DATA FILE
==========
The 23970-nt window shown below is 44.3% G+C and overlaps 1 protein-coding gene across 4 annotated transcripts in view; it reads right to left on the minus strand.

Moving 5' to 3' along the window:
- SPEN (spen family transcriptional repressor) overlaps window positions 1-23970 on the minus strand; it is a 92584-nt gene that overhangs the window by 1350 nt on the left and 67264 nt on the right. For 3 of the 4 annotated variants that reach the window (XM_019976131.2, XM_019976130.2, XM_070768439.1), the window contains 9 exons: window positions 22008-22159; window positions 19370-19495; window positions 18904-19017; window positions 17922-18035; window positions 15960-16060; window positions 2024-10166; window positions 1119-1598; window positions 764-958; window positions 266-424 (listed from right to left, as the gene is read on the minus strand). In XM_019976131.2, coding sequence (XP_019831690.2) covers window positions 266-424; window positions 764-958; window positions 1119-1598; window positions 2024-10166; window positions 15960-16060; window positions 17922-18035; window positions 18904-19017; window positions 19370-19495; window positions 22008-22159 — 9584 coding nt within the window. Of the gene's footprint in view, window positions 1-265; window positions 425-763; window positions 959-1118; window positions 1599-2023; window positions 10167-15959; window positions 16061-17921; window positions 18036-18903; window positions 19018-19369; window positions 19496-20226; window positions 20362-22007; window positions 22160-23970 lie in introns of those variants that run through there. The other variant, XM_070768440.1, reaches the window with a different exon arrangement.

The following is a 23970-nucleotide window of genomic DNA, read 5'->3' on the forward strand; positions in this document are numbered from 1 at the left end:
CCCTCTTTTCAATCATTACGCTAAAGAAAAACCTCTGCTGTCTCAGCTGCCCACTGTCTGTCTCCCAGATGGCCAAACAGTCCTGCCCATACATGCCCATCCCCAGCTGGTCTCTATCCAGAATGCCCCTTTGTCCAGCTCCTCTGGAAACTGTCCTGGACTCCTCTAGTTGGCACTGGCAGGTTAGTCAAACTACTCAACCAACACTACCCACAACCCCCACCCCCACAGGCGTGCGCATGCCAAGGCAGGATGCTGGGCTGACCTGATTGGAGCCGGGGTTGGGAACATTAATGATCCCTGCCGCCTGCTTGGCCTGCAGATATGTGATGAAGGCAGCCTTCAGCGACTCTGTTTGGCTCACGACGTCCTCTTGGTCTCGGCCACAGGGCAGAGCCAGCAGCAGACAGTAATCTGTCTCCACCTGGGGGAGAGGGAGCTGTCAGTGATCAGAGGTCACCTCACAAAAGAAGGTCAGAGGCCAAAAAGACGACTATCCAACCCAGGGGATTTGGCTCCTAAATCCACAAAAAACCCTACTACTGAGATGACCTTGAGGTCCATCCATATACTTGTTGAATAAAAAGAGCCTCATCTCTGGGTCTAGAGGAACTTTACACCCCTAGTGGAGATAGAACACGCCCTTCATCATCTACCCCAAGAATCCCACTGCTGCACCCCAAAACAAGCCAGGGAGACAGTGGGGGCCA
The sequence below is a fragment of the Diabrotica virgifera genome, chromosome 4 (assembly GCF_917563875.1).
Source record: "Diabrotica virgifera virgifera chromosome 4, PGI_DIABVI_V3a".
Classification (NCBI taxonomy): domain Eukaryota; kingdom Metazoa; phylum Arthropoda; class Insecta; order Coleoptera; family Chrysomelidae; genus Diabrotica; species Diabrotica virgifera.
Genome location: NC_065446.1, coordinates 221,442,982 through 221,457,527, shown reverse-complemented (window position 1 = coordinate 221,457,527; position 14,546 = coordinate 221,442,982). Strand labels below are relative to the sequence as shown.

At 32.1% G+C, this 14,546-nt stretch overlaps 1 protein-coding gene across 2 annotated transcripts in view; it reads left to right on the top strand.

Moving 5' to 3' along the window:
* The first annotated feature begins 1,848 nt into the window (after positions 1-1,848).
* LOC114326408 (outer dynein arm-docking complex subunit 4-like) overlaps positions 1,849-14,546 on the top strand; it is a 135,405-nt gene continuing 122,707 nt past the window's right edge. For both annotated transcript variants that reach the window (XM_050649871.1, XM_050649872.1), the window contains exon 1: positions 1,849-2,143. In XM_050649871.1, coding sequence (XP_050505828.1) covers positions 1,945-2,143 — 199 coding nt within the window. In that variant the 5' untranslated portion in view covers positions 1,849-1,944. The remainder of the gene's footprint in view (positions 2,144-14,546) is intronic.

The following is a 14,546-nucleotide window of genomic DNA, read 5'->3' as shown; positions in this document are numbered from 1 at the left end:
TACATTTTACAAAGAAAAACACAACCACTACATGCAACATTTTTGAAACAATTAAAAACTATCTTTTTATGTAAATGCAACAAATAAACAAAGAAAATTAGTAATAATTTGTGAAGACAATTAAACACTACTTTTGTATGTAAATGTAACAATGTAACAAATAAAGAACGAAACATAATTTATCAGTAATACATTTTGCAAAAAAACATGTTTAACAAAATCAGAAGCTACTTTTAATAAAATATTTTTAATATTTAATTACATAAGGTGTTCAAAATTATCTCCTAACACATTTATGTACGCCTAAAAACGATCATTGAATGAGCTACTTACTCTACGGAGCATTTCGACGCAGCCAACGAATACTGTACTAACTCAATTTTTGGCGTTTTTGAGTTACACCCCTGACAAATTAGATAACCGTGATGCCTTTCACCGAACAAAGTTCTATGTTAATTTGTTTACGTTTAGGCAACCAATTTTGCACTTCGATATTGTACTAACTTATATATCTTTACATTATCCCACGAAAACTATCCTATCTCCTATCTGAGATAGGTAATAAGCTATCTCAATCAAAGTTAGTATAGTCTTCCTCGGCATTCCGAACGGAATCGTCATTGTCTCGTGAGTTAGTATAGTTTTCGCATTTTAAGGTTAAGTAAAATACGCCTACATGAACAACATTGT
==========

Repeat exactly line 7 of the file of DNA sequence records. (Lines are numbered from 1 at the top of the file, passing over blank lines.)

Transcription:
Source record: "Diabrotica virgifera virgifera chromosome 4, PGI_DIABVI_V3a".